Asphalt: The Best Choice For Your Driveway

Asphalt is the powerful black underpinning of many lives. It does not look romantic or lyrical, but since it covers 93% of the 2.5 million miles of road in the United States, people use it, love it, and even sing about it (cue the Jason Aldean music). Not everyone is an asphalt cowboy, but you will be an asphalt fan, particularly if you choose this substance for your driveway:

Asphalt Advantages

Asphalt is everywhere, and for good reason. You will find it constantly underfoot because it is one friendly-surfacing substance. Asphalt is perfect for driveways as well as roads. In fact, asphalt offers you numerous advantages over other driveway pavements such as concrete. Some of the many benefits of this pavement are:

  • Strength and durability - does not flake or crack like concrete

  • Flexibility - easily gives during freezing and thawing

  • Lower maintenance costs - easy to repair if damaged

  • Retains heat - promotes quick melting of winter snows

In residential areas, cables are sometimes run underground, meaning city workers may need to dig up part of your driveway at some point. If you have asphalt, the repair is quick and easy. Concrete, on the other hand, takes longer to lay and to set. Also, concrete is simply more expensive, costing up to two dollars more per square foot than asphalt.


Seal coating can be applied to asphalt driveways, making them even more durable. These sealants are made of emulsified asphalt, mineral fillers, water, and various other ingredients and work to protect asphalt from water, oxidation, and sun exposure. They also create an attractive solid black surface that can be painted with lines and other markings if desired.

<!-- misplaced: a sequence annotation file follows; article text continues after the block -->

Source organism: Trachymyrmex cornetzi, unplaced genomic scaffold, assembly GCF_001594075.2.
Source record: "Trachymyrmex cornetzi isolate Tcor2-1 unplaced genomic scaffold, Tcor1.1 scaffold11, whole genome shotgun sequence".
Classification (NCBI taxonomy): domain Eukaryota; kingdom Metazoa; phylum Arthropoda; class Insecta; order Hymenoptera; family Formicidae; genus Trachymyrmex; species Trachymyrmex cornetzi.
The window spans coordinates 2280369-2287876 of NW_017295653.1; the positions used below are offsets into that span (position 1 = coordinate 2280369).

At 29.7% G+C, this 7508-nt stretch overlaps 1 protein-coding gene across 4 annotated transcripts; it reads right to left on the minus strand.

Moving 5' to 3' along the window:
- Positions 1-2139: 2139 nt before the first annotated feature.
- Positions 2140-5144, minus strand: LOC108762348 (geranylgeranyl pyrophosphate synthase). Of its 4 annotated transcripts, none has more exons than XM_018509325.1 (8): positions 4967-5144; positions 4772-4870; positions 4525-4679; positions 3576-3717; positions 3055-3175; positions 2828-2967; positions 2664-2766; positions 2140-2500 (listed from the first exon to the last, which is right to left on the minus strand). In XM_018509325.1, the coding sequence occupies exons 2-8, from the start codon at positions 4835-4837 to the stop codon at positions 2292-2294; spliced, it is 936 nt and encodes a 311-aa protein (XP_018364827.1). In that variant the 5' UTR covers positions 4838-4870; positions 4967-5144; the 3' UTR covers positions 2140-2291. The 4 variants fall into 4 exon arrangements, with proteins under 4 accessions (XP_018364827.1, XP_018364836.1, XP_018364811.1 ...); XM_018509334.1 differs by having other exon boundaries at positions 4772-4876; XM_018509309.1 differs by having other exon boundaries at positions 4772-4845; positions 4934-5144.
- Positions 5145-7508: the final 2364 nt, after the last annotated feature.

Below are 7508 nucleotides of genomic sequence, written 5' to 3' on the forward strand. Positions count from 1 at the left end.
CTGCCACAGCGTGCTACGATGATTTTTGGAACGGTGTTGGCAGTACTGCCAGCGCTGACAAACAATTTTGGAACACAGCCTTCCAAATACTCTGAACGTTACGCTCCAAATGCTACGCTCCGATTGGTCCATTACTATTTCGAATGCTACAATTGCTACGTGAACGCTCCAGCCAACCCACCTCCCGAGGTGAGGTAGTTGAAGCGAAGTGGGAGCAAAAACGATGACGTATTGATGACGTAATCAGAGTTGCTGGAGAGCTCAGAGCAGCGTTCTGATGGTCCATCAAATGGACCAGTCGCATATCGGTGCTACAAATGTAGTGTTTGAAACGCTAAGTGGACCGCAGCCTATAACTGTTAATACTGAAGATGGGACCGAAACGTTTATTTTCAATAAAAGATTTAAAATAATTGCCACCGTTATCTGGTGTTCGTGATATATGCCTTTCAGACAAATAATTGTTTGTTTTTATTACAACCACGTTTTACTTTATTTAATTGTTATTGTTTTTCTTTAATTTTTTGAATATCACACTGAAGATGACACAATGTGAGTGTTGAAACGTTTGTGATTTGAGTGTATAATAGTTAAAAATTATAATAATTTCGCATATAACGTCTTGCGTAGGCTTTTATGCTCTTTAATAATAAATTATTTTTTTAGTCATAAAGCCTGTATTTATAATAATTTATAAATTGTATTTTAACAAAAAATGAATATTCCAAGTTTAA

New asphalt should not be sealcoated for at least six months, but the process should  be done before a year has passed. After the initial application, sealcoat should be reapplied every three to four years to protect the strength and durability of your driveway. If properly maintained, asphalt driveways can last between 10 and 30 years, making them a practical and economical choice for your home.

You may feel like singing about asphalt once you have your new driveway, but perhaps you should keep your vocal stylings indoors, particularly if your neighbors are stuck with a cracking and flaking concrete pad. They may well be a tad grumpy. If so, gently guide them to your asphalt guy. They will be grateful.